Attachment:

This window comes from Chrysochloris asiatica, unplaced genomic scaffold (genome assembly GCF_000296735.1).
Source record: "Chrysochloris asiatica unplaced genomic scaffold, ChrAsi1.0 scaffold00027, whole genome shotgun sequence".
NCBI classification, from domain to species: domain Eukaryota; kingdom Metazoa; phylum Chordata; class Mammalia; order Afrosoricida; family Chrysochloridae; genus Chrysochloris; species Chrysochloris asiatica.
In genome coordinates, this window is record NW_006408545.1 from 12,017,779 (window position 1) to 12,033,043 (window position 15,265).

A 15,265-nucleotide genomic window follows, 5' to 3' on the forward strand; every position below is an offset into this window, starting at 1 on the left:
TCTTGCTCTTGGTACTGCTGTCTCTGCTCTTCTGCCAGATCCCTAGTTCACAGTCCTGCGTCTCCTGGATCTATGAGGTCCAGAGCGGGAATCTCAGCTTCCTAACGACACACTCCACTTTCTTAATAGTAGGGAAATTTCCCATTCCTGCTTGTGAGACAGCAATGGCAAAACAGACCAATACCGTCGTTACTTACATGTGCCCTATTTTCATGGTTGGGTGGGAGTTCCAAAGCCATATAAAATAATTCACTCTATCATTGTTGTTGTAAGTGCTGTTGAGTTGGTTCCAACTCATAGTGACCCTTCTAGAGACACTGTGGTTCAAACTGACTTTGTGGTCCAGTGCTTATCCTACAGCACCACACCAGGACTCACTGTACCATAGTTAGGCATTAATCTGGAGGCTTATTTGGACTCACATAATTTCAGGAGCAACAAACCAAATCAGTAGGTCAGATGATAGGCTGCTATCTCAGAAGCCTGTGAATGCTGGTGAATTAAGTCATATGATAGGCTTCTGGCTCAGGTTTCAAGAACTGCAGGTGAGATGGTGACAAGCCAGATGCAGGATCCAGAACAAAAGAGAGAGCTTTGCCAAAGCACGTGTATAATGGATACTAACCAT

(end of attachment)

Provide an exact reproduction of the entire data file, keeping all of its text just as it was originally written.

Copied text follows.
This window comes from Chrysochloris asiatica, unplaced genomic scaffold (genome assembly GCF_000296735.1).
Source record: "Chrysochloris asiatica unplaced genomic scaffold, ChrAsi1.0 scaffold00027, whole genome shotgun sequence".
NCBI classification, from domain to species: domain Eukaryota; kingdom Metazoa; phylum Chordata; class Mammalia; order Afrosoricida; family Chrysochloridae; genus Chrysochloris; species Chrysochloris asiatica.
In genome coordinates, this window is record NW_006408545.1 from 12,017,779 (window position 1) to 12,033,043 (window position 15,265).

A 15,265-nucleotide genomic window follows, 5' to 3' on the forward strand; every position below is an offset into this window, starting at 1 on the left:
TCTTGCTCTTGGTACTGCTGTCTCTGCTCTTCTGCCAGATCCCTAGTTCACAGTCCTGCGTCTCCTGGATCTATGAGGTCCAGAGCGGGAATCTCAGCTTCCTAACGACACACTCCACTTTCTTAATAGTAGGGAAATTTCCCATTCCTGCTTGTGAGACAGCAATGGCAAAACAGACCAATACCGTCGTTACTTACATGTGCCCTATTTTCATGGTTGGGTGGGAGTTCCAAAGCCATATAAAATAATTCACTCTATCATTGTTGTTGTAAGTGCTGTTGAGTTGGTTCCAACTCATAGTGACCCTTCTAGAGACACTGTGGTTCAAACTGACTTTGTGGTCCAGTGCTTATCCTACAGCACCACACCAGGACTCACTGTACCATAGTTAGGCATTAATCTGGAGGCTTATTTGGACTCACATAATTTCAGGAGCAACAAACCAAATCAGTAGGTCAGATGATAGGCTGCTATCTCAGAAGCCTGTGAATGCTGGTGAATTAAGTCATATGATAGGCTTCTGGCTCAGGTTTCAAGAACTGCAGGTGAGATGGTGACAAGCCAGATGCAGGATCCAGAACAAAAGAGAGAGCTTTGCCAAAGCACGTGTATAATGGATACTAACCAT